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The Test Sample
What is being tested?
Glomerular filtration rate (GFR) is a measure of the function of the kidneys. This test measures the level of creatinine in the blood and uses the result in a formula to calculate a number that reflects how well the kidneys are functioning, called the estimated GFR or eGFR.
Glomeruli are tiny filters in the kidneys that allow waste products to be removed from the blood, while preventing the loss of important constituents, including proteins and blood cells. Every day, healthy kidneys filter about 200 quarts of blood and produce about 2 quarts of urine. The GFR refers to the amount of blood that is filtered by the glomeruli per minute. As a person's kidney function declines due to damage or disease, the filtration rate decreases and waste products begin to accumulate in the blood.
Chronic kidney disease (CKD) is associated with a decrease in kidney function that is often progressive. CKD can be seen with a variety of conditions, including diabetes and high blood pressure. Early detection of kidney dysfunction can help to minimize the damage. This is important as symptoms of kidney disease may not be noticeable until as much as 30-40% of kidney function is lost.
Measuring glomerular filtration rate directly is considered the most accurate way to detect changes in kidney status, but measuring the GFR directly is complicated, requires experienced personnel, and is typically performed only in research settings and transplant centers. Because of this, the estimated GFR is usually used.
The eGFR is a calculation based on a serum creatinine test. Creatinine is a muscle waste product that is filtered from the blood by the kidneys and released into the urine at a relatively steady rate. When kidney function decreases, less creatinine is eliminated and concentrations increase in the blood. With the creatinine test, a reasonable estimate of the actual GFR can be determined.
Different equations may be used to calculate eGFR. The following two are most common and require a person's blood creatinine result, age, and assigned values based upon sex and race.
- Chronic Kidney Disease Epidemiology Collaboration (CKD-EPI) creatinine equation (2009)—recommended by the National Kidney Foundation for calculating eGFR in adults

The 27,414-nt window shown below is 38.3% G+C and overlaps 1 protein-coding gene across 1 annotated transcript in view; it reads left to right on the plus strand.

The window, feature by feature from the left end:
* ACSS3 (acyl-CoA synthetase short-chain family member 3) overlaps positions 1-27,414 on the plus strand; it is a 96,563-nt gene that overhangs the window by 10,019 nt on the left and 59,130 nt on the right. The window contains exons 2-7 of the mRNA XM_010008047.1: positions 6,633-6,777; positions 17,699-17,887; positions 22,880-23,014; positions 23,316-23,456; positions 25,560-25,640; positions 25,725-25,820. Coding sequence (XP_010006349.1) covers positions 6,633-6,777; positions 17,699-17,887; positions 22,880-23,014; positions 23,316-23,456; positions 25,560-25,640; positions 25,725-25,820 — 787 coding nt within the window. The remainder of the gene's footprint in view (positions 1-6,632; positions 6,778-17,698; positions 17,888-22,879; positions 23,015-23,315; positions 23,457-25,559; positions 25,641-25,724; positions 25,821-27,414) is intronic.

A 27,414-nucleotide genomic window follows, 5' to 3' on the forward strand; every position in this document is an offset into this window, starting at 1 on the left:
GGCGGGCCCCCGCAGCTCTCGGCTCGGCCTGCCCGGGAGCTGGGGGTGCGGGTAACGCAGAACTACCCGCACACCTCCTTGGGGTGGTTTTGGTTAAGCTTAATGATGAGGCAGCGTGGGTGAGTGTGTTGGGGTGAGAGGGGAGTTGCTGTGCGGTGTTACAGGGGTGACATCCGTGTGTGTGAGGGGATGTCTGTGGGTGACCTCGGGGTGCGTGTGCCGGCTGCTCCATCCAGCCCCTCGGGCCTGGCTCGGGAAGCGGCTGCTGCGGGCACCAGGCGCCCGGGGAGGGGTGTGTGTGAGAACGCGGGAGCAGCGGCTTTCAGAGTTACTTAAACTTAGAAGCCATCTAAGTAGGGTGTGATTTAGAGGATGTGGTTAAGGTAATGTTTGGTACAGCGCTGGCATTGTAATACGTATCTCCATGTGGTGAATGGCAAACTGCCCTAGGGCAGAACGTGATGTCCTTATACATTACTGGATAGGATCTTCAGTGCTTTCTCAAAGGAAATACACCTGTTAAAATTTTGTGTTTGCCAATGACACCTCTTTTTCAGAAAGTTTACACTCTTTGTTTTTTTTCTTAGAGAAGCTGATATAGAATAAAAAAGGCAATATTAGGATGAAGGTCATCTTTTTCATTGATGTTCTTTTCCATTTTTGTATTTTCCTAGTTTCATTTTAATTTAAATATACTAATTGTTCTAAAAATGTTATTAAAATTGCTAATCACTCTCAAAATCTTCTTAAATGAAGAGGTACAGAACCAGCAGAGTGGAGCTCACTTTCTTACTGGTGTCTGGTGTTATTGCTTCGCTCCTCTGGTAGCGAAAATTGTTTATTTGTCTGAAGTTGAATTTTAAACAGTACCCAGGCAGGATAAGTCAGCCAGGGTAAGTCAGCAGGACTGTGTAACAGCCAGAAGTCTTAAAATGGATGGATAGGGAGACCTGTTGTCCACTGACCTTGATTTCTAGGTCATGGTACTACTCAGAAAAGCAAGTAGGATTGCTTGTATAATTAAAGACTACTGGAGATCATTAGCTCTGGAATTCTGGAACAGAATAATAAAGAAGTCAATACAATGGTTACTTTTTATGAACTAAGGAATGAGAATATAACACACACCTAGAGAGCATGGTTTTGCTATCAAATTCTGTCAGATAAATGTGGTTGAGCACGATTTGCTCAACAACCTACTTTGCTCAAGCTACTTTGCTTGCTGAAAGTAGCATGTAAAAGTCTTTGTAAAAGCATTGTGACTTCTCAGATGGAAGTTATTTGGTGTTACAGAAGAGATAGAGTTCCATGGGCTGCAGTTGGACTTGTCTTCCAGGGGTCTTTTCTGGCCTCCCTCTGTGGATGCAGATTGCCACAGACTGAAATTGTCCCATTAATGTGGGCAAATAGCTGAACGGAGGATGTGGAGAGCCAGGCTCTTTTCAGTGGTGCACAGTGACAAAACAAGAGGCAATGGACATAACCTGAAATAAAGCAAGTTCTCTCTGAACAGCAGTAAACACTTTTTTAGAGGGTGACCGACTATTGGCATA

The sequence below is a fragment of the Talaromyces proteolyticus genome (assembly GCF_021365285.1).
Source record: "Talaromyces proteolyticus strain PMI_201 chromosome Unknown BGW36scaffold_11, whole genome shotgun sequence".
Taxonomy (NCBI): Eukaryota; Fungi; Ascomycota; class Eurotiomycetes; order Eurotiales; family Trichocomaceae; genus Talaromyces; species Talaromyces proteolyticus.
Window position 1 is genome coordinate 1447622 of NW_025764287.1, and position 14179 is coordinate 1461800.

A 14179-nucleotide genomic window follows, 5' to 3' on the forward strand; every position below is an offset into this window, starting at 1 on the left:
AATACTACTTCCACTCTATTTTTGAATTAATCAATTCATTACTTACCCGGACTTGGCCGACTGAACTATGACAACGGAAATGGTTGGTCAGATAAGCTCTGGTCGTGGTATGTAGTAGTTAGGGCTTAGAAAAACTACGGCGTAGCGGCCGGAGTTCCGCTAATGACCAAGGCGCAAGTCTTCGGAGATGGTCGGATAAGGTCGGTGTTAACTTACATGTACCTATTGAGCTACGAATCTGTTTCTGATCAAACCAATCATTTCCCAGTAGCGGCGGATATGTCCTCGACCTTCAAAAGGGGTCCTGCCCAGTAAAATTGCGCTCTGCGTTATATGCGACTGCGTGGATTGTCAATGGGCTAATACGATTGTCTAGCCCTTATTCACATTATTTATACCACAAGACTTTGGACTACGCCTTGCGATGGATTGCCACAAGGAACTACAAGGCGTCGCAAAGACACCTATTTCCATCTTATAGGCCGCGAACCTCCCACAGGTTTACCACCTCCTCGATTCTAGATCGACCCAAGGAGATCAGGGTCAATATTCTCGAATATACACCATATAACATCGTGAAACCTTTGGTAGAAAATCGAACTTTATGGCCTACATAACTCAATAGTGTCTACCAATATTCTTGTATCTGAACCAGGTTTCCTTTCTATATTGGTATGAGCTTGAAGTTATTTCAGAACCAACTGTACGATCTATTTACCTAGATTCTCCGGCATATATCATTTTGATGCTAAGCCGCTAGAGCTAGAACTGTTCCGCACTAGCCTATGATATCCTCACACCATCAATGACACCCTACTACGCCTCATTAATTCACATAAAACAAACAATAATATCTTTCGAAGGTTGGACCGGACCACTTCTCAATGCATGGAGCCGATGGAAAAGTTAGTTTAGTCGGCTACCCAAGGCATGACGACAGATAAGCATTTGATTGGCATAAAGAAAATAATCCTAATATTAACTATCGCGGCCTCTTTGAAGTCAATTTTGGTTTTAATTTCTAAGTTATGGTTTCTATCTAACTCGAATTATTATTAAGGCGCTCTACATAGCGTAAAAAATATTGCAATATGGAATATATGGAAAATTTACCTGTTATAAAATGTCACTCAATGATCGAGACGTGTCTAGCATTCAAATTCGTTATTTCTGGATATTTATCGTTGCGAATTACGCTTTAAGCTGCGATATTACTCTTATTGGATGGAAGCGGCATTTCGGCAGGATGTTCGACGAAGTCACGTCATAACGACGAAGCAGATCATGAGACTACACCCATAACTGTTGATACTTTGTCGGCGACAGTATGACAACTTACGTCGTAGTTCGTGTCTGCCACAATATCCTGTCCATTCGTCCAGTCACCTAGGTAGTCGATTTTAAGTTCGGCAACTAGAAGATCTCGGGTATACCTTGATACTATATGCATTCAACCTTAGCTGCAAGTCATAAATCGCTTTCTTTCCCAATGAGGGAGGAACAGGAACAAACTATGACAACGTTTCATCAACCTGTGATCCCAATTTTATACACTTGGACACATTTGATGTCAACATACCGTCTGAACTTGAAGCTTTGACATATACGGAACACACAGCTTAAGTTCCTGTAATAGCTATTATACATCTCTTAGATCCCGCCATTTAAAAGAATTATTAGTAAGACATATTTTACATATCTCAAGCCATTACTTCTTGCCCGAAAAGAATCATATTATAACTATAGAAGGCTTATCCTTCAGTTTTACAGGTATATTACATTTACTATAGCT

- Modification of Diet in Renal Disease Study (MDRD) equation—some laboratories continue to use this equation
The results reported using one equation versus the other will not be identical but should give a healthcare practitioner similar information.
A different set of CKD-EPI calculators was published in 2012. These equations use the result of a cystatin C test. (For more on these, see Common Questions #7.) There is also a modified equation for people 18 and under that takes the blood urea nitrogen (BUN) level into consideration along with the factors listed above.
How is the sample collected for testing?
A blood sample is taken by needle from a vein in the arm. Depending on the formula used, a person's age, sex, race, height, and weight may also be needed.
NOTE: If undergoing medical tests makes you or someone you care for anxious, embarrassed, or even difficult to manage, you might consider reading one or more of the following articles: Coping with Test Pain, Discomfort, and Anxiety, Tips on Blood Testing, Tips to Help Children through Their Medical Tests, and Tips to Help the Elderly through Their Medical Tests.
Another article, Follow That Sample, provides a glimpse at the collection and processing of a blood sample and throat culture.
Is any test preparation needed to ensure the quality of the sample?
This test uses a blood creatinine level to calculate a result. You may be instructed to fast overnight or refrain from eating cooked meat; some studies have shown that eating cooked meat prior to testing can temporarily increase the level of creatinine.